The I Want Post

(This entire post discusses mental illness, society's attitudes to it and my hopes for managing my own; as such, I will go into some detail with my trademark snark. If I am at all insensitive here please tell me in the comments and I will fix my post. However, I should warn you that there are triggers here for discussions of mental illness, mental health stigma and suicide, so if any of these things trigger or upset you please stop reading.)

I don't mean to sound greedy, but there are a couple of things I want out of life chiefly for my own benefit. Well...that does sound greedy. I hope I can explain myself - and if I fail to do that, I at least hope you can laugh at my attempts to do so.

I'm a not-so-nice, middle-class, white, cis, abled girl. Materially, I have everything I want and most certainly everything I need, but I've got the rather clichéd trait of not having something rather important...and in my case, it's called half-decent mental health.

So I'm sick. Big deal. An oft-quoted WHO statistic from a 2001 press release shows that 1 in 4 people worldwide will have a mental or neurological health condition at some point in their lives; the same press release also states that around 450 million people suffer from such conditions. That number may have increased - which is what some studies show - and it's almost certainly lower than the true figure due to people being unable or unwilling to seek help. I'm not alone; in fact, you could argue that compared to others I'm pretty damn lucky to have gotten off as lightly as I did with access to treatment and a halfway decent response to therapy.

Actually, you could argue that I'm not sick. There are normally two routes to arguing this: either only people who are institutionalised/cannot work/are trying to eat grapes off the wallpaper are "really" sick, or that mental illness itself is just one great big lie made up so Big Pharma can put us all on dopey pills. Both routes aren't just wrong - they're insidious, dangerous attitudes.

I understand them both. This isn't because I'm an evil person, it's because it's what's propagated in the media and among certain sectors of society - and I would be fairly confident in wagering that most if not all of the people pushing those attitudes don't have first-hand experience of a mental illness.

My guess is that, apart from ignorance and stupidity, there are two main reasons why only people who are very, very severely ill are assumed to be "truly" so. Firstly, it looks nice and dramatic for the media if people are babbling to themselves thinking they're Jesus as opposed to rocking and crying on a sofa or lying in bed unable to speak or move. Secondly, Western society has a very, very messed-up attitude towards emotions and vulnerabilities; showing emotion is weak and vulnerable people are, too, inherently weak and bad. Once something bad happens and you're affected by it, that's it. You shouldn't have let it affect you, but now that you have you're tainted; you have to hide your problems because otherwise people will see you for the craven, cowardly, subhuman being you are, and because getting help makes you weak. And you stay like that for life. It never goes away. You'll always be somehow wrong, and any problems are just in your head or attention-seeking behaviours.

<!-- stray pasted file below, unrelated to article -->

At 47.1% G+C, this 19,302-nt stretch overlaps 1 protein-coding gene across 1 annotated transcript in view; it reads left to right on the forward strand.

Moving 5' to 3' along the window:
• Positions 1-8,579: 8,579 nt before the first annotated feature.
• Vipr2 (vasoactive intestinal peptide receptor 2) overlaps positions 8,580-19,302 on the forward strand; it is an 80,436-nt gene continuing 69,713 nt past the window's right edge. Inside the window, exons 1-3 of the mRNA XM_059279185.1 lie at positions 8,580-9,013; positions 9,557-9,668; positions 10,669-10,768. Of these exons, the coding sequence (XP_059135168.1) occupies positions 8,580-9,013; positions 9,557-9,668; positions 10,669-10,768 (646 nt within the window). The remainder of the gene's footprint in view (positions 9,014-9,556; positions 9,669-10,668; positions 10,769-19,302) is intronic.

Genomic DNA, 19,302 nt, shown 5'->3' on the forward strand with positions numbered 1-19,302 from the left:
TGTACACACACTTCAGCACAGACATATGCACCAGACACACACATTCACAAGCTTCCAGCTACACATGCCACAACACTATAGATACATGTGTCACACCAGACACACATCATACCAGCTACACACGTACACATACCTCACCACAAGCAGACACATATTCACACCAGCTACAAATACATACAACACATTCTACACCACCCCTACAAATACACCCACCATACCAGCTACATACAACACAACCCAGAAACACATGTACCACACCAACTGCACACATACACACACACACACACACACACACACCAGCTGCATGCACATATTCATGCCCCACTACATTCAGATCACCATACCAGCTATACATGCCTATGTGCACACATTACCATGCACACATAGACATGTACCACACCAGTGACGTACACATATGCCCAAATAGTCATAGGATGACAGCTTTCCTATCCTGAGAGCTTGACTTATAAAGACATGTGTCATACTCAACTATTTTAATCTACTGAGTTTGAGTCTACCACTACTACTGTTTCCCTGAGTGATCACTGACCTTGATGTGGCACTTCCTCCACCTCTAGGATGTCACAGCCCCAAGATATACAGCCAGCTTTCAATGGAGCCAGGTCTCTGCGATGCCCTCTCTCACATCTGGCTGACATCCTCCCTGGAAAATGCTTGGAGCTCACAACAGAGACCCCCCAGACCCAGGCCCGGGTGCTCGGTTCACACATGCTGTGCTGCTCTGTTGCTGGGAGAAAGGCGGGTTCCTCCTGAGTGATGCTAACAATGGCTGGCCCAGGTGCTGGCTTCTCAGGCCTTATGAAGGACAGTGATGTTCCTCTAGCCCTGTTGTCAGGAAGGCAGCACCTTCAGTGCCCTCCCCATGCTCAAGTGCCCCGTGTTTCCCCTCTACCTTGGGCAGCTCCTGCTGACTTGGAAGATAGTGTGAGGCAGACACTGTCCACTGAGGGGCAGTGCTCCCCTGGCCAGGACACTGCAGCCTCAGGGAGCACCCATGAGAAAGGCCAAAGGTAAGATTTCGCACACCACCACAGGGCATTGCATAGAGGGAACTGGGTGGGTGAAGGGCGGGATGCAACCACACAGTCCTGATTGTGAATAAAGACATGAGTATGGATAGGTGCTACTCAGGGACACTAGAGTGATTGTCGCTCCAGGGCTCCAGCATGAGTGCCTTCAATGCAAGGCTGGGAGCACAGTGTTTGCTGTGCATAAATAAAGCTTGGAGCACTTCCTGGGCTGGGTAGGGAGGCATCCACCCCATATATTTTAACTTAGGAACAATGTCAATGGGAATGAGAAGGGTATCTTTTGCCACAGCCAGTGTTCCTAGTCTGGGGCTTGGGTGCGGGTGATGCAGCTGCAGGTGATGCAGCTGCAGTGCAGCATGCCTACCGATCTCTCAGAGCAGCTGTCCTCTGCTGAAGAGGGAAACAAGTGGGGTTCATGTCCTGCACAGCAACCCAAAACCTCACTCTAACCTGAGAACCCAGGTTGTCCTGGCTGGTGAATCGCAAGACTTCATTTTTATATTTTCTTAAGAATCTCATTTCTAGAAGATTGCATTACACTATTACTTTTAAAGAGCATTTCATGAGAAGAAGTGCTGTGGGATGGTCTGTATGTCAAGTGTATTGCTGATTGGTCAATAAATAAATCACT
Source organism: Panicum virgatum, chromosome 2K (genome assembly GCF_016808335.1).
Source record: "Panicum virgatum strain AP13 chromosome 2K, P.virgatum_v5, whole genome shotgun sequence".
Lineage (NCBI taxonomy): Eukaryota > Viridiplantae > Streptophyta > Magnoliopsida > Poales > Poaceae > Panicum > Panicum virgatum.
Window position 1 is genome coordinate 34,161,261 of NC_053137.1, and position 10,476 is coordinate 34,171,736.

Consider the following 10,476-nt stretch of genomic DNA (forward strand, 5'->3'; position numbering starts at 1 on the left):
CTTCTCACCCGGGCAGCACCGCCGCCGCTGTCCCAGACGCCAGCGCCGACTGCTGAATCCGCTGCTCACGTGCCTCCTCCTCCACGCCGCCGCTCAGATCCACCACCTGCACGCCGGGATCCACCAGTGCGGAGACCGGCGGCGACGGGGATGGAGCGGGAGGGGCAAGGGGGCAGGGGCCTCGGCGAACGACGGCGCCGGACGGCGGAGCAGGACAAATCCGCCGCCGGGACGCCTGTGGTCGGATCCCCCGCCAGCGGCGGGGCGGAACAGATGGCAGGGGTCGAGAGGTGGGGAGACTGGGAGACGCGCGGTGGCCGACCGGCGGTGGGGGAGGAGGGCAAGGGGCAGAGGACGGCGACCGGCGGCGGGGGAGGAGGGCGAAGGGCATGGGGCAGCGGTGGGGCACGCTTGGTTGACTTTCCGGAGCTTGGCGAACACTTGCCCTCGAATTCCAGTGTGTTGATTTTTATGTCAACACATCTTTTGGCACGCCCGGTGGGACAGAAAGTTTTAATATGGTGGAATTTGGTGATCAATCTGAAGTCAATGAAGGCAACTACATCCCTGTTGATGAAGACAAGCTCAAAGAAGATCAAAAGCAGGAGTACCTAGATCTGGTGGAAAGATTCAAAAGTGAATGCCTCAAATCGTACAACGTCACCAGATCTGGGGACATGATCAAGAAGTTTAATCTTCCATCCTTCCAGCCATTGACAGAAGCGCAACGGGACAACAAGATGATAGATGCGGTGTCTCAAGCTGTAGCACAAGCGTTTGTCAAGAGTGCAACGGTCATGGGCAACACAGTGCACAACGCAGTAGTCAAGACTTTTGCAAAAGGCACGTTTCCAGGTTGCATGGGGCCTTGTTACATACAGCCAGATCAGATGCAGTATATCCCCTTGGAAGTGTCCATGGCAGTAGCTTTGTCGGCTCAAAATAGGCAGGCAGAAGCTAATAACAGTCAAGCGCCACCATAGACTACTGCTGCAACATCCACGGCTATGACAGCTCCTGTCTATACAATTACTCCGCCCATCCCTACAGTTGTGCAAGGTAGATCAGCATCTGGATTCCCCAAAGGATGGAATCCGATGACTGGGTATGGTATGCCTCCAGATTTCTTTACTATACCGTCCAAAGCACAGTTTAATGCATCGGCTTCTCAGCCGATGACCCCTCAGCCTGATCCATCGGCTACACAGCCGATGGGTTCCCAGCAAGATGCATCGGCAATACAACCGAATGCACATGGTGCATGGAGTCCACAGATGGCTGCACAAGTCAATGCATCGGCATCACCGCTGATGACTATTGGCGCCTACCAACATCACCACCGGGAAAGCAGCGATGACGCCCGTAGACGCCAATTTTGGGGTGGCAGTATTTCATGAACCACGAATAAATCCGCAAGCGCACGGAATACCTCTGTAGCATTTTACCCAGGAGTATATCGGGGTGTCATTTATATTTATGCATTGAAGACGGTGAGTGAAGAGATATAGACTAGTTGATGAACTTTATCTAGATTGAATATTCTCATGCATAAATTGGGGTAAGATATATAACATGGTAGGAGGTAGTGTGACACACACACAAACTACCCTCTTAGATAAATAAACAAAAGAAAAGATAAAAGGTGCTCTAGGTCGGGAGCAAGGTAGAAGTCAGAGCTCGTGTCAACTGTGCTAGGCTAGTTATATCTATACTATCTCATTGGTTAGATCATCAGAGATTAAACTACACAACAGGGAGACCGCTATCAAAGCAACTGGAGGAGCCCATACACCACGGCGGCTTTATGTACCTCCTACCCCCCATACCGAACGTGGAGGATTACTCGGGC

I'll say this right now: the media doesn't know shit. It doesn't have to live knowing something's messing up your life and not really knowing what. And "normal" people, with their judgemental attitudes and their ignorance, don't know shit either. (I'm sorry if you don't have any experience with mental illness and you think I've spoken harshly to you, but if you don't have any experience you really shouldn't be weighing in on something you know nothing about - and especially not when you could be talking people out of taking their condition seriously. I get too angry over this, over seeing people told time and time again that it's nothing and that they're wrong, to be able to keep a totally cool head. If you object to this, take the time to educate yourself and then I won't shout at you, okay?) People can be sick and hold down a job or do well at school. That's not because they're not sick, and it's different for everyone (people who don't do well aren't wastrels, for example, contrary to popular opinion) - in quite a lot of cases like that it's to do with access to help. If I weren't in therapy and surrounded by people who for some reason want to stop me from killing myself and in quite a regimented, intensive routine thanks to school, I'd either be dead or pretty close. I've had my fair share of suicide attempts and lying curled up unable even to turn over. Speaking? Getting up? Eating? Going to the bathroom? Forget about it. I'd still be like that if I hadn't sought help, and so would a lot of other people. It doesn't mean that we're not sick, just like seeking help for a physical condition and later improving thanks to said help doesn't mean that we were never sick in the first place.

The people who minimise mental illness - I get angry at them, but I can cope with them. I understand their attitudes all too well, because I've known a lot of people like that. I save my real ire for the people who claim that mental illness isn't real.